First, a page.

Kevin Dillon's New Comedy 'How to Be a Gentleman': What the Critics Are Saying

How to be a Gentleman Still - P 2011

How to be a Gentleman Still - P 2011

"It's painful to watch so many talented comedic actors ... suffer with this material," writes THR's Tim Goodman, while another says the pilot "has some sharp writing, good byplay between the stars and a fair number of laughs."

Less than a month after Entourage wrapped its series run, Kevin Dillon will hit small screens once again in CBS' new comedy How to Be a Gentleman.

The sitcom, which premieres Thursday night, follows Andrew (David Hornsby, who also created the show), a straight-laced etiquette columnist for a men’s magazine.

When the magazine is revamped into a Maxim-style publication, Andrew turns to high school bully-turned-gym owner Bert (Dillon) in an effort to make him over.

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So what are the critics saying about the show?

The Hollywood Reporter chief TV critic Tim Goodman writes that Gentleman features "a maximum of stereotypes."

"It’s painful to watch so many talented comedic actors ... suffer with this material," he writes, adding: "Maybe the emphasis in future episodes should be less on how to be a stereotypical alpha male and more about how to be funnier."

Meanwhile, the Los Angeles Times' Robert Lloyd praised the cast for what he called solid acting.

"I've watched the pilot possibly too many times not to notice how the parts have been glued together and the jokes teed up, but the performances are good," he writes. "Hornsby's might be the least of them, but he's surrounded himself with what strikes me as a sort of alt-TV supergroup," including Dillon and Rhys Darby.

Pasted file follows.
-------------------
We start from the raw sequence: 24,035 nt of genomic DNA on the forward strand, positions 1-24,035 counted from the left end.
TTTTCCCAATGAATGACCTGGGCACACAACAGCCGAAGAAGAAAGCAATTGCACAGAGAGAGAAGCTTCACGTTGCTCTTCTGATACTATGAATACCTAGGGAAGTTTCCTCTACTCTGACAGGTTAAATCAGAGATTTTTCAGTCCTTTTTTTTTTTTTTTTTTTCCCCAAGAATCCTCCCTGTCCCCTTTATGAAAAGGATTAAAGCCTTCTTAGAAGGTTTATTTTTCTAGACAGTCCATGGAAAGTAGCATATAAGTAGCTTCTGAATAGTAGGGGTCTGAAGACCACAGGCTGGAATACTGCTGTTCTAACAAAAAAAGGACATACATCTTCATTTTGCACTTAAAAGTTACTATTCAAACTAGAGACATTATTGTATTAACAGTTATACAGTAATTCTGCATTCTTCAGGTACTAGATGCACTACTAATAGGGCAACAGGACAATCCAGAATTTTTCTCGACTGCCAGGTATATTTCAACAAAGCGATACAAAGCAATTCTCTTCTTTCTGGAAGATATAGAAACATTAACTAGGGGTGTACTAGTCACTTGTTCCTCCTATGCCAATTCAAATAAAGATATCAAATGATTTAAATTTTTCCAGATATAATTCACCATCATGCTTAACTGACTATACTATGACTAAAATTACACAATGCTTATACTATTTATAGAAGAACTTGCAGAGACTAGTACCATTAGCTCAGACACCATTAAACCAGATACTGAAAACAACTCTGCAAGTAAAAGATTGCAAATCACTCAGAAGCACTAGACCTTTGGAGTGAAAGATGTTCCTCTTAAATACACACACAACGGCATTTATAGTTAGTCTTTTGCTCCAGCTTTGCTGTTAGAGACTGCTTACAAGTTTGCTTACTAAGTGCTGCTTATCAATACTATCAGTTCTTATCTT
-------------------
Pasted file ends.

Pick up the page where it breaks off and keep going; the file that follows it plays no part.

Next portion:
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David Wiegand of the San Francisco Chronicle writes that Dillon is "not bad" and co-star Dave Foley "does OK in a supporting role," but he doesn't have praise for the show itself.

"There may be something salvageable here -- this kind of odd couple pairing worked great in, well, The Odd Couple -- but the pilot is virtually humorless," he writes. "There's one small joke that lands, about why Dillon has a black circular tattoo on his upper arm, but otherwise, even the canned laugh track sounds underwhelmed. And throwing this poor, half-drowned little puppy onto Thursday nights against NBC's Parks and Recreation and even ABC's pathetic Charlie's Angels is sad at best and sadistic at worst."

The Chicago Sun-Times critic Lori Rackl echoed those sentiments.

"Too bad David Hornsby didn’t pick up a book on how to write a funny sitcom instead of the 1998 etiquette guide How to Be a Gentleman," she opines. "If he had, we might have been spared CBS’ newest -- and weakest -- comedy."

She goes on to add: "I hope Andrew has penned an etiquette column on how a gentleman handles getting canceled by a network, because he’s going to need it."

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Glenn Gavin of the Miami Herald was a bit kinder in his assessment, calling it "pleasantly amusing" despite the fact that it "rip[s] off a bunch of earlier stuff."

"This is hardly a cutting-edge concept in Hollywood, where tough hombres have been teaching wimp intellectuals how to be real men at least since badlands gunslinger John Wayne gave civics-nerd Jimmy Stewart shooting lessons in The Man Who Shot Liberty Valance 50 years ago," he writes. "But How to be a Gentleman has some sharp writing, good byplay between the stars and a fair number of laughs. Who cares if it redefines television as we know it?"